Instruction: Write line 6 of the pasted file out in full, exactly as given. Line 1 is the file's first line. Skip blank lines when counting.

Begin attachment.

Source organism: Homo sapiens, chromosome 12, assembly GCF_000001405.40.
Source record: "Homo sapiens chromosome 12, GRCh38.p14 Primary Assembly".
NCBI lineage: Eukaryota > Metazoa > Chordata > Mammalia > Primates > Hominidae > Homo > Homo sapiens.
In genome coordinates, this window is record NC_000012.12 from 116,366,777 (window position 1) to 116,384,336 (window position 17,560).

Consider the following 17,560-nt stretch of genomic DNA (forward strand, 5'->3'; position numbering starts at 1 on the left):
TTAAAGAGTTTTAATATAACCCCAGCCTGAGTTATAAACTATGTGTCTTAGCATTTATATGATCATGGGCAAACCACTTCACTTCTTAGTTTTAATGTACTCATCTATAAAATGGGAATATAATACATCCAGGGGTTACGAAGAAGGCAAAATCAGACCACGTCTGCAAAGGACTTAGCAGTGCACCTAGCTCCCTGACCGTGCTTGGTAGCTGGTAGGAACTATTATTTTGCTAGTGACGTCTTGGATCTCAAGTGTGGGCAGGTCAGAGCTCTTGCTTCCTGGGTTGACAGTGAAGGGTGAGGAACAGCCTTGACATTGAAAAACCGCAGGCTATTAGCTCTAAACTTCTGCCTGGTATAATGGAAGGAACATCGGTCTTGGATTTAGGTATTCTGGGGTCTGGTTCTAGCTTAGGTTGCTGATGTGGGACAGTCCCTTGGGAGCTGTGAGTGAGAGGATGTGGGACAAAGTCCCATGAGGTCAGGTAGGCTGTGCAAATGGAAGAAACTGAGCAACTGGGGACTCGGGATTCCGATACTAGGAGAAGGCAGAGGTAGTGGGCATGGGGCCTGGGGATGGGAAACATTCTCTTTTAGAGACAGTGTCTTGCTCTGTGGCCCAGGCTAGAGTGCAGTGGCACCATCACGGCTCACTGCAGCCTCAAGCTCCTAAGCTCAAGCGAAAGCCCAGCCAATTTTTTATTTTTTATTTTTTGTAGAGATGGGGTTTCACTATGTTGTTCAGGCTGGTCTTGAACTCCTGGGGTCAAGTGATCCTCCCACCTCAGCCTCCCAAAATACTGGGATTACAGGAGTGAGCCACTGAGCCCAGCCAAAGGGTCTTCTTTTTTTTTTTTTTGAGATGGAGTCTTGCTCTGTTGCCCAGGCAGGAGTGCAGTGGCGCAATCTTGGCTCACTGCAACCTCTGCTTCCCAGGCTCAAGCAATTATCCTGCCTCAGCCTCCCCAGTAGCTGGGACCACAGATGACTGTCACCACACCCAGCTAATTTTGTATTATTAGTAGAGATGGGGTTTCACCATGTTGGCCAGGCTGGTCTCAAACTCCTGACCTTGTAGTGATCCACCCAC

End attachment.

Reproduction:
TTAAAGAGTTTTAATATAACCCCAGCCTGAGTTATAAACTATGTGTCTTAGCATTTATATGATCATGGGCAAACCACTTCACTTCTTAGTTTTAATGTACTCATCTATAAAATGGGAATATAATACATCCAGGGGTTACGAAGAAGGCAAAATCAGACCACGTCTGCAAAGGACTTAGCAGTGCACCTAGCTCCCTGACCGTGCTTGGTAGCTGGTAGGAACTATTATTTTGCTAGTGACGTCTTGGATCTCAAGTGTGGGCAGGTCAGAGCTCTTGCTTCCTGGGTTGACAGTGAAGGGTGAGGAACAGCCTTGACATTGAAAAACCGCAGGCTATTAGCTCTAAACTTCTGCCTGGTATAATGGAAGGAACATCGGTCTTGGATTTAGGTATTCTGGGGTCTGGTTCTAGCTTAGGTTGCTGATGTGGGACAGTCCCTTGGGAGCTGTGAGTGAGAGGATGTGGGACAAAGTCCCATGAGGTCAGGTAGGCTGTGCAAATGGAAGAAACTGAGCAACTGGGGACTCGGGATTCCGATACTAGGAGAAGGCAGAGGTAGTGGGCATGGGGCCTGGGGATGGGAAACATTCTCTTTTAGAGACAGTGTCTTGCTCTGTGGCCCAGGCTAGAGTGCAGTGGCACCATCACGGCTCACTGCAGCCTCAAGCTCCTAAGCTCAAGCGAAAGCCCAGCCAATTTTTTATTTTTTATTTTTTGTAGAGATGGGGTTTCACTATGTTGTTCAGGCTGGTCTTGAACTCCTGGGGTCAAGTGATCCTCCCACCTCAGCCTCCCAAAATACTGGGATTACAGGAGTGAGCCACTGAGCCCAGCCAAAGGGTCTTCTTTTTTTTTTTTTTGAGATGGAGTCTTGCTCTGTTGCCCAGGCAGGAGTGCAGTGGCGCAATCTTGGCTCACTGCAACCTCTGCTTCCCAGGCTCAAGCAATTATCCTGCCTCAGCCTCCCCAGTAGCTGGGACCACAGATGACTGTCACCACACCCAGCTAATTTTGTATTATTAGTAGAGATGGGGTTTCACCATGTTGGCCAGGCTGGTCTCAAACTCCTGACCTTGTAGTGATCCACCCAC